After a year of uncertainty and chaos, things have changed for crisis communications and crisis PR, which means public relations experts have to learn more new things to keep up with the new demands. The beginning of a brand new decade saw a world filled with protests, economic uncertainty, and a global pandemic to go song with everything, which has meant plenty of changes in terms of crisis PR.
Some crisis PR professionals have even started suggesting that practically everyone has entered this industry. Although certain things have definitely changed in terms of crisis PR, specifically some strategies and tactics, which means these professionals have to adapt to be better prepared for the new year.
Because 2020 was a very tumultuous year for practically everyone worldwide, PR professionals had to change the way they look at a PR crisis, how they communicate during one, and what the appropriate responses should be.
Plenty of big brands are still facing multiple and overlapping problems, at a global scale, constantly. The situation is only exacerbated by the unimaginable amount of news and information being created and shared online. Furthermore, these brands have had to start differentiating fact from fiction and have had to face misinformation whenever it occurs.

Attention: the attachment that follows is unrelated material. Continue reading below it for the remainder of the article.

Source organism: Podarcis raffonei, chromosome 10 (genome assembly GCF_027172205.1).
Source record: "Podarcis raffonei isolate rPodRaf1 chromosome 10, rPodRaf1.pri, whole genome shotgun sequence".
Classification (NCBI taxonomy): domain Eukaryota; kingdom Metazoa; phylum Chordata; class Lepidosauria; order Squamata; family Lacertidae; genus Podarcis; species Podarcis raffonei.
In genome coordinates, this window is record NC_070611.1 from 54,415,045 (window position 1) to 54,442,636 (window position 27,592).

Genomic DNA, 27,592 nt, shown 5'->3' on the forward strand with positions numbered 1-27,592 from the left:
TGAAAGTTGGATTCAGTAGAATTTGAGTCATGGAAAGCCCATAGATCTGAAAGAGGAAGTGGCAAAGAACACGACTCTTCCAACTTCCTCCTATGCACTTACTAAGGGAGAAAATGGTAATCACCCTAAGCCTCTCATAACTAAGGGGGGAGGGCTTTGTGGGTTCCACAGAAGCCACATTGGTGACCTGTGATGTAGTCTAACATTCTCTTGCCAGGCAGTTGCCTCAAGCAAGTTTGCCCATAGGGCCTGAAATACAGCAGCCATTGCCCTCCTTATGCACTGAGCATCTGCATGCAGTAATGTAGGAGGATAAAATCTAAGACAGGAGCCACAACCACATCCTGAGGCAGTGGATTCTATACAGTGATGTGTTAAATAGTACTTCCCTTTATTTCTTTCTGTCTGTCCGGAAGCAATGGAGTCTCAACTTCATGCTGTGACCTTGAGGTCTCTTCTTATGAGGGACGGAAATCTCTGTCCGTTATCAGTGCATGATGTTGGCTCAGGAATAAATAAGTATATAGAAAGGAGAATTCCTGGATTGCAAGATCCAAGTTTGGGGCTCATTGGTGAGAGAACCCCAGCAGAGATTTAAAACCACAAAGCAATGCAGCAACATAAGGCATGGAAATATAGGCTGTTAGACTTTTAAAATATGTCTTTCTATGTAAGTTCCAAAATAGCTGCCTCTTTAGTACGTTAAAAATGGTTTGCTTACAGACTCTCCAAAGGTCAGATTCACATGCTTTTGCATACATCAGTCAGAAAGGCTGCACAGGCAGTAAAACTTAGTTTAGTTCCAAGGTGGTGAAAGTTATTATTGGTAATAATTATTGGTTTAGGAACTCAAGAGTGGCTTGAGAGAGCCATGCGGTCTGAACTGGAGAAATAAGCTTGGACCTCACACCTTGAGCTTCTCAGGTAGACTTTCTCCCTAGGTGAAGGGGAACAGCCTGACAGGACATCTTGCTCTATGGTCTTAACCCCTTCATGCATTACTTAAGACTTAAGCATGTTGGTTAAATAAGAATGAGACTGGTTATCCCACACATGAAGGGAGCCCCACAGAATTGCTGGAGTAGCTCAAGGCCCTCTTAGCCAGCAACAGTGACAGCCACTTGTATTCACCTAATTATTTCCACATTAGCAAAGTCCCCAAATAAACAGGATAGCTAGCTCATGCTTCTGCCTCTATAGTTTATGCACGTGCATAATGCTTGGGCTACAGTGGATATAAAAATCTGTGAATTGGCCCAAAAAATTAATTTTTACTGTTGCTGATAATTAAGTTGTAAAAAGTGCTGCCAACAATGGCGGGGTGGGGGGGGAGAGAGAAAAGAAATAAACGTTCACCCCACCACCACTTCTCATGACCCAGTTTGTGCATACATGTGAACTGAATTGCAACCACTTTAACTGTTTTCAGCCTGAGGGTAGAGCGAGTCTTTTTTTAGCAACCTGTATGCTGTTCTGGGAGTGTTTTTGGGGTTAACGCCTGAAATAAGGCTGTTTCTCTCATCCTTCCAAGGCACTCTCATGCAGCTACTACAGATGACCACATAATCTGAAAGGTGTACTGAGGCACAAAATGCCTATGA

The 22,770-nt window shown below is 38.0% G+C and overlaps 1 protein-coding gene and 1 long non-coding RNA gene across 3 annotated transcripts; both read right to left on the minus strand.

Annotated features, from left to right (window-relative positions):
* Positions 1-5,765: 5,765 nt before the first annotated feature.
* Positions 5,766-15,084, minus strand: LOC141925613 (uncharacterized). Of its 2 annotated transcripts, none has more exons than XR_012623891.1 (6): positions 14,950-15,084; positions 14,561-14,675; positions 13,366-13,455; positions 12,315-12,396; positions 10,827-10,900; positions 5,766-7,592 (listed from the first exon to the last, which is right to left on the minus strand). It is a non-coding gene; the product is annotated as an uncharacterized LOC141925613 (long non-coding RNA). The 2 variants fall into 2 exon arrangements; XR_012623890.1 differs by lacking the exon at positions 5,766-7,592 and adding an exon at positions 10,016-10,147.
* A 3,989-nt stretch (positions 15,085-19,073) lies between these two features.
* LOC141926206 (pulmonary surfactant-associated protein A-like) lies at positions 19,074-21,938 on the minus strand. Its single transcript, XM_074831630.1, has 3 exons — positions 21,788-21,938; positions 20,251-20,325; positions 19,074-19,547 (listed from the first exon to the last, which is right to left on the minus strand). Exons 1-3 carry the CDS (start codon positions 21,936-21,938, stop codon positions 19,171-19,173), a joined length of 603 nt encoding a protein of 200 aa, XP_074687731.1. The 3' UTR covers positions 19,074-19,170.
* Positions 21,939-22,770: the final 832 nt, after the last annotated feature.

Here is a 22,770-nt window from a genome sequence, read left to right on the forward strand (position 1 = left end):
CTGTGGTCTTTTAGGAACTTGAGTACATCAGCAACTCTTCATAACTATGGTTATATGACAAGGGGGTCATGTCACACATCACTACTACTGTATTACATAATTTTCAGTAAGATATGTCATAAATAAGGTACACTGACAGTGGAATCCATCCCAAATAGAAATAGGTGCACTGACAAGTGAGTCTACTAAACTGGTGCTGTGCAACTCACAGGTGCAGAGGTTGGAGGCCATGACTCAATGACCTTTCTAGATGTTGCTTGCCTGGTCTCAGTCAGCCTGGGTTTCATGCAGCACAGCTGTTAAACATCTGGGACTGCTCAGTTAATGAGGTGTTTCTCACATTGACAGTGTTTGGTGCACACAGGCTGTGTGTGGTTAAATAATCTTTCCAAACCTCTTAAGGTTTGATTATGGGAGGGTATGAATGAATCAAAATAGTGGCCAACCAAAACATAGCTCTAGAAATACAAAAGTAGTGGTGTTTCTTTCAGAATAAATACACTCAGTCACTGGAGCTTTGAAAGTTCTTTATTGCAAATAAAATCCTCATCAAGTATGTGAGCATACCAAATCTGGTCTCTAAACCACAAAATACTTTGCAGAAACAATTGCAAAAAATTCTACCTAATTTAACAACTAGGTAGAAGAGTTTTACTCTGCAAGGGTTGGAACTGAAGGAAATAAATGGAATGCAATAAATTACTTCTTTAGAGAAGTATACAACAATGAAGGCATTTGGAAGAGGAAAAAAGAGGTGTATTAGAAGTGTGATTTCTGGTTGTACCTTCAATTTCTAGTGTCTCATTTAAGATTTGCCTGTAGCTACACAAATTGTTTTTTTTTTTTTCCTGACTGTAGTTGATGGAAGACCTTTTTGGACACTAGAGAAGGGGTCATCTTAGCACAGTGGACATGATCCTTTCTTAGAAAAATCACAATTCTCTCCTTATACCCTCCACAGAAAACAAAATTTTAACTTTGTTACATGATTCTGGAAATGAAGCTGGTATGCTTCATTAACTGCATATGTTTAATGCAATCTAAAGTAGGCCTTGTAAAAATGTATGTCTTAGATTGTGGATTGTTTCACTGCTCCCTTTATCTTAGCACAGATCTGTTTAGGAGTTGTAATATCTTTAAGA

Considering there are several platforms that the public uses, and the ideas they are sharing on those platforms, and the speed at which these ideas are spread, it’s no easy task. We’ve started living through a time when brands have had to act as a real-time resource to shareholders, stakeholders, employees, and consumers and become a credible and trustworthy voice in the crowd that can make sense of all this information overload.
One of the biggest threats to brand reputation for the future and the present is disinformation and all its forms. The downside to this threat is that disinformation can easily spread through false narratives on multiple platforms at very high speeds, which leaves brands scrambling to make sense of the entire situation in the first place.
The best way to combat this fight against disinformation is by having a clear crisis PR strategy and monitoring real-time interactions and conversations online about issues that can have any impact on brands. This, along with a strong crisis PR plan, can allow brands faster cross-functional ability and help them address any potential issues much faster before they turn into a PR crisis.
Unfortunately, this is the one thing that plenty of brands get wrong because they wrongly assume that if they ignore and avoid a problem, it will go away on its own, and the company’s reputation won’t be damaged. However, this is what turns a situation into a crisis because as soon as the brand starts ignoring conversations and doesn’t take control of the narrative, the conversation will develop further without any input from key company leaders in a way that damages the brand’s reputation.
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